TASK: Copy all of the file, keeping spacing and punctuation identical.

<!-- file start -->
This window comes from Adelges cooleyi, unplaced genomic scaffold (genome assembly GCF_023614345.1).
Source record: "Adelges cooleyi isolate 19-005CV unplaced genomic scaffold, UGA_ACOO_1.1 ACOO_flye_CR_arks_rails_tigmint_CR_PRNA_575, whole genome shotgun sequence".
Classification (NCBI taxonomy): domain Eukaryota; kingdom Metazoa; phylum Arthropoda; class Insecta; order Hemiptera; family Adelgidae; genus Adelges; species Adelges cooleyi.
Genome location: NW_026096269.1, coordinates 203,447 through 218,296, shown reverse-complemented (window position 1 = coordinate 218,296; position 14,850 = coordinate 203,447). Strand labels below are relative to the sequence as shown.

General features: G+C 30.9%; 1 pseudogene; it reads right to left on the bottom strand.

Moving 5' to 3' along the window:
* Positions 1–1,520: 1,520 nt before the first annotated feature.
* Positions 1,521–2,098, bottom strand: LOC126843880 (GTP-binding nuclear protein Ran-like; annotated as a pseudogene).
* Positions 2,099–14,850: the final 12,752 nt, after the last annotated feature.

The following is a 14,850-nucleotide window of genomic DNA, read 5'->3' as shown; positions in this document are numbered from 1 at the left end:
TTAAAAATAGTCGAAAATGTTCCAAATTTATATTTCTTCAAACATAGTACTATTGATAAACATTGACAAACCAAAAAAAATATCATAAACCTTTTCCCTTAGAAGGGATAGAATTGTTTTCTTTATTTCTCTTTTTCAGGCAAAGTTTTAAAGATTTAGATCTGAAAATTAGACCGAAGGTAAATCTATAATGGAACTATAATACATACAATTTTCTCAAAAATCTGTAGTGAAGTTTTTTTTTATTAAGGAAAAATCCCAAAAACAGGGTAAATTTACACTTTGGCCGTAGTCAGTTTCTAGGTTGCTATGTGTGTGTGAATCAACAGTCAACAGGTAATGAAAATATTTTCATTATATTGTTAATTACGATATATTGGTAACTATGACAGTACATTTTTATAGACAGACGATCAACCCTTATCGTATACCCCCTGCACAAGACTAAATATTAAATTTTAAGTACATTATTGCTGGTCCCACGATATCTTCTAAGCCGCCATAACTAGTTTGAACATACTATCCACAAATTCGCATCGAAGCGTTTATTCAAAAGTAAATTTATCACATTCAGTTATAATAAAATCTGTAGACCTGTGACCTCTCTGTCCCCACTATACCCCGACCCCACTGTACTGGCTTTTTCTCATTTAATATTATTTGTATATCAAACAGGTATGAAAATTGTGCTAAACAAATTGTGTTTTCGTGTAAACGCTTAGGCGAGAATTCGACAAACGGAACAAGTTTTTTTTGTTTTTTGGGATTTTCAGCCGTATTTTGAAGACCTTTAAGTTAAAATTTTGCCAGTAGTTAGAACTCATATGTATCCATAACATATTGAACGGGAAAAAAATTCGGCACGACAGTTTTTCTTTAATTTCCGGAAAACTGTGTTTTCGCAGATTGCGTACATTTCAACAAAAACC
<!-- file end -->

This window comes from Adelges cooleyi, unplaced genomic scaffold (genome assembly GCF_023614345.1).
Source record: "Adelges cooleyi isolate 19-005CV unplaced genomic scaffold, UGA_ACOO_1.1 ACOO_flye_CR_arks_rails_tigmint_CR_PRNA_575, whole genome shotgun sequence".
Classification (NCBI taxonomy): domain Eukaryota; kingdom Metazoa; phylum Arthropoda; class Insecta; order Hemiptera; family Adelgidae; genus Adelges; species Adelges cooleyi.
Genome location: NW_026096269.1, coordinates 203,447 through 218,296, shown reverse-complemented (window position 1 = coordinate 218,296; position 14,850 = coordinate 203,447). Strand labels below are relative to the sequence as shown.

General features: G+C 30.9%; 1 pseudogene; it reads right to left on the bottom strand.

Moving 5' to 3' along the window:
* Positions 1–1,520: 1,520 nt before the first annotated feature.
* Positions 1,521–2,098, bottom strand: LOC126843880 (GTP-binding nuclear protein Ran-like; annotated as a pseudogene).
* Positions 2,099–14,850: the final 12,752 nt, after the last annotated feature.

The following is a 14,850-nucleotide window of genomic DNA, read 5'->3' as shown; positions in this document are numbered from 1 at the left end:
TTAAAAATAGTCGAAAATGTTCCAAATTTATATTTCTTCAAACATAGTACTATTGATAAACATTGACAAACCAAAAAAAATATCATAAACCTTTTCCCTTAGAAGGGATAGAATTGTTTTCTTTATTTCTCTTTTTCAGGCAAAGTTTTAAAGATTTAGATCTGAAAATTAGACCGAAGGTAAATCTATAATGGAACTATAATACATACAATTTTCTCAAAAATCTGTAGTGAAGTTTTTTTTTATTAAGGAAAAATCCCAAAAACAGGGTAAATTTACACTTTGGCCGTAGTCAGTTTCTAGGTTGCTATGTGTGTGTGAATCAACAGTCAACAGGTAATGAAAATATTTTCATTATATTGTTAATTACGATATATTGGTAACTATGACAGTACATTTTTATAGACAGACGATCAACCCTTATCGTATACCCCCTGCACAAGACTAAATATTAAATTTTAAGTACATTATTGCTGGTCCCACGATATCTTCTAAGCCGCCATAACTAGTTTGAACATACTATCCACAAATTCGCATCGAAGCGTTTATTCAAAAGTAAATTTATCACATTCAGTTATAATAAAATCTGTAGACCTGTGACCTCTCTGTCCCCACTATACCCCGACCCCACTGTACTGGCTTTTTCTCATTTAATATTATTTGTATATCAAACAGGTATGAAAATTGTGCTAAACAAATTGTGTTTTCGTGTAAACGCTTAGGCGAGAATTCGACAAACGGAACAAGTTTTTTTTGTTTTTTGGGATTTTCAGCCGTATTTTGAAGACCTTTAAGTTAAAATTTTGCCAGTAGTTAGAACTCATATGTATCCATAACATATTGAACGGGAAAAAAATTCGGCACGACAGTTTTTCTTTAATTTCCGGAAAACTGTGTTTTCGCAGATTGCGTACATTTCAACAAAAACC